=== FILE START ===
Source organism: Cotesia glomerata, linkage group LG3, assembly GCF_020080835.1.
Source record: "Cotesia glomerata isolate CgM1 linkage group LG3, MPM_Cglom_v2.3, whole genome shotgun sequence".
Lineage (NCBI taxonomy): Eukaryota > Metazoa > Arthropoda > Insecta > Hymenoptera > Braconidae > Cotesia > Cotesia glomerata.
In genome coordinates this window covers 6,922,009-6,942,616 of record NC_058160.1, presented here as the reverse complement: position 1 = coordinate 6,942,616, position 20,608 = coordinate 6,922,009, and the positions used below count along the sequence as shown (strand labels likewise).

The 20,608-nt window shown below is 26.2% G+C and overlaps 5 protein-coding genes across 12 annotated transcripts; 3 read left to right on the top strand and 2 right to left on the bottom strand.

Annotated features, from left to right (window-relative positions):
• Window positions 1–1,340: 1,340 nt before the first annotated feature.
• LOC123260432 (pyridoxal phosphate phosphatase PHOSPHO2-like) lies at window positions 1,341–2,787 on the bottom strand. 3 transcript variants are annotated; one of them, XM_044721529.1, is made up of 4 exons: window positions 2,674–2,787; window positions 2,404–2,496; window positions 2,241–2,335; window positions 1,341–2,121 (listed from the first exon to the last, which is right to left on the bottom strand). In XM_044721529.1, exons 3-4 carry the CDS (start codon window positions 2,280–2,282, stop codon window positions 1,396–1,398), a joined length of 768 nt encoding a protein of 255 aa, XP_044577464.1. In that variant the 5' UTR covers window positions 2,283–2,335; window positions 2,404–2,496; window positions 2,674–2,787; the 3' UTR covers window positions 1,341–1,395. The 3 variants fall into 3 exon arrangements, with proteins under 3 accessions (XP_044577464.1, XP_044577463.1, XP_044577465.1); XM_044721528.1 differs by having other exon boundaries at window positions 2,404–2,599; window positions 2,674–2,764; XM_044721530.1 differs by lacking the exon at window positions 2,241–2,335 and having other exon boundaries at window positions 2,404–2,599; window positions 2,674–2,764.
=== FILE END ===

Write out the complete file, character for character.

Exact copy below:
Source organism: Cotesia glomerata, linkage group LG3, assembly GCF_020080835.1.
Source record: "Cotesia glomerata isolate CgM1 linkage group LG3, MPM_Cglom_v2.3, whole genome shotgun sequence".
Lineage (NCBI taxonomy): Eukaryota > Metazoa > Arthropoda > Insecta > Hymenoptera > Braconidae > Cotesia > Cotesia glomerata.
In genome coordinates this window covers 6,922,009-6,942,616 of record NC_058160.1, presented here as the reverse complement: position 1 = coordinate 6,942,616, position 20,608 = coordinate 6,922,009, and the positions used below count along the sequence as shown (strand labels likewise).

The 20,608-nt window shown below is 26.2% G+C and overlaps 5 protein-coding genes across 12 annotated transcripts; 3 read left to right on the top strand and 2 right to left on the bottom strand.

Annotated features, from left to right (window-relative positions):
• Window positions 1–1,340: 1,340 nt before the first annotated feature.
• LOC123260432 (pyridoxal phosphate phosphatase PHOSPHO2-like) lies at window positions 1,341–2,787 on the bottom strand. 3 transcript variants are annotated; one of them, XM_044721529.1, is made up of 4 exons: window positions 2,674–2,787; window positions 2,404–2,496; window positions 2,241–2,335; window positions 1,341–2,121 (listed from the first exon to the last, which is right to left on the bottom strand). In XM_044721529.1, exons 3-4 carry the CDS (start codon window positions 2,280–2,282, stop codon window positions 1,396–1,398), a joined length of 768 nt encoding a protein of 255 aa, XP_044577464.1. In that variant the 5' UTR covers window positions 2,283–2,335; window positions 2,404–2,496; window positions 2,674–2,787; the 3' UTR covers window positions 1,341–1,395. The 3 variants fall into 3 exon arrangements, with proteins under 3 accessions (XP_044577464.1, XP_044577463.1, XP_044577465.1); XM_044721528.1 differs by having other exon boundaries at window positions 2,404–2,599; window positions 2,674–2,764; XM_044721530.1 differs by lacking the exon at window positions 2,241–2,335 and having other exon boundaries at window positions 2,404–2,599; window positions 2,674–2,764.